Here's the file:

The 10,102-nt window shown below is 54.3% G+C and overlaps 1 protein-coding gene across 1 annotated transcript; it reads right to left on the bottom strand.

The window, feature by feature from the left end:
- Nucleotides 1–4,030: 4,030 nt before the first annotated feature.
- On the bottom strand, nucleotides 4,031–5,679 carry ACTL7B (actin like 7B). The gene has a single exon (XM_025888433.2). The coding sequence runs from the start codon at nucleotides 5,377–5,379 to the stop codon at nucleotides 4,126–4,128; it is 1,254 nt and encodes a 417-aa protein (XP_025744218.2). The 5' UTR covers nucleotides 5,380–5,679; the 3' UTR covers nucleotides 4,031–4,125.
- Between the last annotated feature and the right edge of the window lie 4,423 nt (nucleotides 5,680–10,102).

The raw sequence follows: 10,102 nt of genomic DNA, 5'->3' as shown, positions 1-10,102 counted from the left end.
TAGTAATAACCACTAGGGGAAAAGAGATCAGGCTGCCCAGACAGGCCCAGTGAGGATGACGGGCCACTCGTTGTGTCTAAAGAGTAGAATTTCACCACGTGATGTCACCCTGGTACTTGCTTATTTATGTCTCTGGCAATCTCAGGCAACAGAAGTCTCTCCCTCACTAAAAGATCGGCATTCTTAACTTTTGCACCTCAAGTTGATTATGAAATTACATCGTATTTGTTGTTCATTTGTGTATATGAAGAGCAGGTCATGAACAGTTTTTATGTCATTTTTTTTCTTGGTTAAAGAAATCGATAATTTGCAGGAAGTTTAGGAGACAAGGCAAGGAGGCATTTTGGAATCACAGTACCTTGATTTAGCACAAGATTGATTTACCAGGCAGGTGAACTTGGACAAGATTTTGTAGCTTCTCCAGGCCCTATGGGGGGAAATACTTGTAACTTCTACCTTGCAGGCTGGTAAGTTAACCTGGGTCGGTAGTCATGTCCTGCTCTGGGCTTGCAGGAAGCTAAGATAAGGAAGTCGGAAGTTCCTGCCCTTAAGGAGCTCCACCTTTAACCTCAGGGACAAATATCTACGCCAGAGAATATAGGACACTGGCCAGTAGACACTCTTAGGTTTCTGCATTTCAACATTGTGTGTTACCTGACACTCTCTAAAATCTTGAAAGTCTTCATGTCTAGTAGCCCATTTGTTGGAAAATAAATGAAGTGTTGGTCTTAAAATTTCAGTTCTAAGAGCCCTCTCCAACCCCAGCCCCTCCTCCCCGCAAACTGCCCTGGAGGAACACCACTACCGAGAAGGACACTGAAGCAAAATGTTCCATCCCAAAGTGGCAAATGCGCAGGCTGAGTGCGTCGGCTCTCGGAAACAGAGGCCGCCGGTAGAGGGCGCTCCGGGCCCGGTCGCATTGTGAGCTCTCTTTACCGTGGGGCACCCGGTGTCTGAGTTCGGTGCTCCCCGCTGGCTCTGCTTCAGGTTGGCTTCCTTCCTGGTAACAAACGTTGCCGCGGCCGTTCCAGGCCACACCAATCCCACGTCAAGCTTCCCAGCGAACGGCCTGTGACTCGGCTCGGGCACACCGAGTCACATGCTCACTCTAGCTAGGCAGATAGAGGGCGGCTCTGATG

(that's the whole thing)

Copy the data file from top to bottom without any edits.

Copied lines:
The 10,102-nt window shown below is 54.3% G+C and overlaps 1 protein-coding gene across 1 annotated transcript; it reads right to left on the bottom strand.

The window, feature by feature from the left end:
- Nucleotides 1–4,030: 4,030 nt before the first annotated feature.
- On the bottom strand, nucleotides 4,031–5,679 carry ACTL7B (actin like 7B). The gene has a single exon (XM_025888433.2). The coding sequence runs from the start codon at nucleotides 5,377–5,379 to the stop codon at nucleotides 4,126–4,128; it is 1,254 nt and encodes a 417-aa protein (XP_025744218.2). The 5' UTR covers nucleotides 5,380–5,679; the 3' UTR covers nucleotides 4,031–4,125.
- Between the last annotated feature and the right edge of the window lie 4,423 nt (nucleotides 5,680–10,102).

The raw sequence follows: 10,102 nt of genomic DNA, 5'->3' as shown, positions 1-10,102 counted from the left end.
TAGTAATAACCACTAGGGGAAAAGAGATCAGGCTGCCCAGACAGGCCCAGTGAGGATGACGGGCCACTCGTTGTGTCTAAAGAGTAGAATTTCACCACGTGATGTCACCCTGGTACTTGCTTATTTATGTCTCTGGCAATCTCAGGCAACAGAAGTCTCTCCCTCACTAAAAGATCGGCATTCTTAACTTTTGCACCTCAAGTTGATTATGAAATTACATCGTATTTGTTGTTCATTTGTGTATATGAAGAGCAGGTCATGAACAGTTTTTATGTCATTTTTTTTCTTGGTTAAAGAAATCGATAATTTGCAGGAAGTTTAGGAGACAAGGCAAGGAGGCATTTTGGAATCACAGTACCTTGATTTAGCACAAGATTGATTTACCAGGCAGGTGAACTTGGACAAGATTTTGTAGCTTCTCCAGGCCCTATGGGGGGAAATACTTGTAACTTCTACCTTGCAGGCTGGTAAGTTAACCTGGGTCGGTAGTCATGTCCTGCTCTGGGCTTGCAGGAAGCTAAGATAAGGAAGTCGGAAGTTCCTGCCCTTAAGGAGCTCCACCTTTAACCTCAGGGACAAATATCTACGCCAGAGAATATAGGACACTGGCCAGTAGACACTCTTAGGTTTCTGCATTTCAACATTGTGTGTTACCTGACACTCTCTAAAATCTTGAAAGTCTTCATGTCTAGTAGCCCATTTGTTGGAAAATAAATGAAGTGTTGGTCTTAAAATTTCAGTTCTAAGAGCCCTCTCCAACCCCAGCCCCTCCTCCCCGCAAACTGCCCTGGAGGAACACCACTACCGAGAAGGACACTGAAGCAAAATGTTCCATCCCAAAGTGGCAAATGCGCAGGCTGAGTGCGTCGGCTCTCGGAAACAGAGGCCGCCGGTAGAGGGCGCTCCGGGCCCGGTCGCATTGTGAGCTCTCTTTACCGTGGGGCACCCGGTGTCTGAGTTCGGTGCTCCCCGCTGGCTCTGCTTCAGGTTGGCTTCCTTCCTGGTAACAAACGTTGCCGCGGCCGTTCCAGGCCACACCAATCCCACGTCAAGCTTCCCAGCGAACGGCCTGTGACTCGGCTCGGGCACACCGAGTCACATGCTCACTCTAGCTAGGCAGATAGAGGGCGGCTCTGATG